Like and share for this terminally ill baby! Like and share if you think cats are cute! Like and share if you think nonces should be hanged! Like and share if you remember the ’90s! Like and share if you have two thumbs! I bet no one will share this random photo of a 90-year-old man I found on Google.
Sigh. What’s this? Ah, it’s a six-year-old, vaguely racist meme that an old colleague shared. I scroll on.
So sick of it :(
U ok hun? PM me xx.
We’re all familiar with such repetitive posts filling our Facebook feed. But, of course, we can just unfollow, unfriend or block those responsible for the most trifling incursions into our newsfeed. The Zuck gave us lots of tools with which to moderate the content which the Facebook algorithms regurgitate onto our computer screens. We can unfollow the guy who updates us with the minutiae of his day without causing him offence by unfriending him. We can choose who takes priority in our newsfeed (not the ex-colleague whose friend request you acquiesced, who turned out to be a poster of weird conspiracy theories). But to what end? We may end up with less of the trifling clickbait and vagueposts in our newsfeeds, but when these are replaced with posts curated strictly according to our narrow, inflexible tastes, we see the vague posts and clickbait replaced by equally as tiring posts centred around our own hobbies or political views. My newsfeed, after an afternoon of carefully screening the most tiresome of whingers, clickbait sharers and day-to-day autobiographers, became an infinite feed of communist memes and Guardian articles. Different theme, equally as mundane. My tastes and yours may be different. But whether it’s communist memes, weird conspiracy theories or something in between, echo chambers are not interesting. Facebook should open us up to the world, but it encourages us to be inward-looking and closed. Facebook reinforces our worst behaviours, attitudes, and poorly researched opinions by showing our posts to a small group of people who we have specially selected because they will commend us for our vices. Perhaps there are ways to make Facebook work, but I chose to quit.
I endeavoured to begin retirement from the part time job I had held from the age of fourteen: PR manager for Jack Pepin Inc., I had learned a lot in those seven years on the job. I had become an expert in choosing the right picture for maximum likeage (beachfront portraits replacing low angle selfies in poorly lit rooms); in the correct protocol for conducting comment section arguments (don’t); and in achieving the perfect frequency of posting to avoid boring my friends whilst still ensuring that they read as many of my thoughts, musings, and stolen content as possible.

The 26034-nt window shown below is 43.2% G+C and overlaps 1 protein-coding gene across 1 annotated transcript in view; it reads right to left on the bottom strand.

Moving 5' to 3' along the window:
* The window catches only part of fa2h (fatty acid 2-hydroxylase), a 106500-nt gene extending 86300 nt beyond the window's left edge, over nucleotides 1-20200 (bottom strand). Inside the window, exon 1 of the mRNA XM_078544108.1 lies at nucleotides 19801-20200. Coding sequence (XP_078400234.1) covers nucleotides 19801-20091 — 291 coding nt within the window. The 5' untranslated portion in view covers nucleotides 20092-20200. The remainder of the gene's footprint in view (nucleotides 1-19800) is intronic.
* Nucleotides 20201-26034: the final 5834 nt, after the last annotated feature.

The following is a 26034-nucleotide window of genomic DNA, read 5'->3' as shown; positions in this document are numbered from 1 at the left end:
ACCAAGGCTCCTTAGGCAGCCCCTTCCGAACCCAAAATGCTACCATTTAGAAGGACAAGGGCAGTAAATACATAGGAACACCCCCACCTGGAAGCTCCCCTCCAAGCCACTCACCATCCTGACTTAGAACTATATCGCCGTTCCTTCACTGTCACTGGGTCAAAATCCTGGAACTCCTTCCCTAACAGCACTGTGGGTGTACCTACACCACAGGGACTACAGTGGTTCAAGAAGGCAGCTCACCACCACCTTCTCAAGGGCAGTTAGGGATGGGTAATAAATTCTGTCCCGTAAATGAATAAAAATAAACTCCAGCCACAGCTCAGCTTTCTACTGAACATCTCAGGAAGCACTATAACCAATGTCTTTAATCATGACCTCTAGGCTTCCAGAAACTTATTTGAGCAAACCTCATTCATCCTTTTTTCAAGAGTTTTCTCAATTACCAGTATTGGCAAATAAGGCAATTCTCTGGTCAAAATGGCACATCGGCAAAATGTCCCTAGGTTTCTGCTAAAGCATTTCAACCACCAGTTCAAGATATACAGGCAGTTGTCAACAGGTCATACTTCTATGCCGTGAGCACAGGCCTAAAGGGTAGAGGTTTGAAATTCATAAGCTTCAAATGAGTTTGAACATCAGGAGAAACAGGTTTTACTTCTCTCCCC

With newfound time on my hands, and my mind no longer preoccupied with keeping up appearances, I had time to scratch another itch. I booted up Tinder for the first time in a while. Ah, a problem: having been obliged to create my Tinder account using the Zuck Book, I couldn’t use Tinder without reactivating my blue and white blog, and all of the associated little dopamine hits quantified and digitally categorised and stored away as “likes”. Of course, it immediately occurred to me that a slew of websites which I visit occasionally would be out of bounds to me. Facebook, Google, and Twitter have come to serve as convenient doormen for all of our online accounts. Social logins are quick and simple. The alternative to clicking on your little avatar is to create an account by filling out a form full of information the website shouldn’t need, and remembering yet another unique password (with at least three uppercase letters; at least two lowercase letters, except for on Sundays when three lowercase letters are required, unless the new moon rose on the last Tuesday of the previous month, in which case the number of lowercase letters required is a function of the quantum decay of Uranium; and at least one special character), and, of course, the next time you use this website you won’t have a clue which variation of your standard password you used to fit the constraints. So of course we use the shortcut provided by our favoured social network.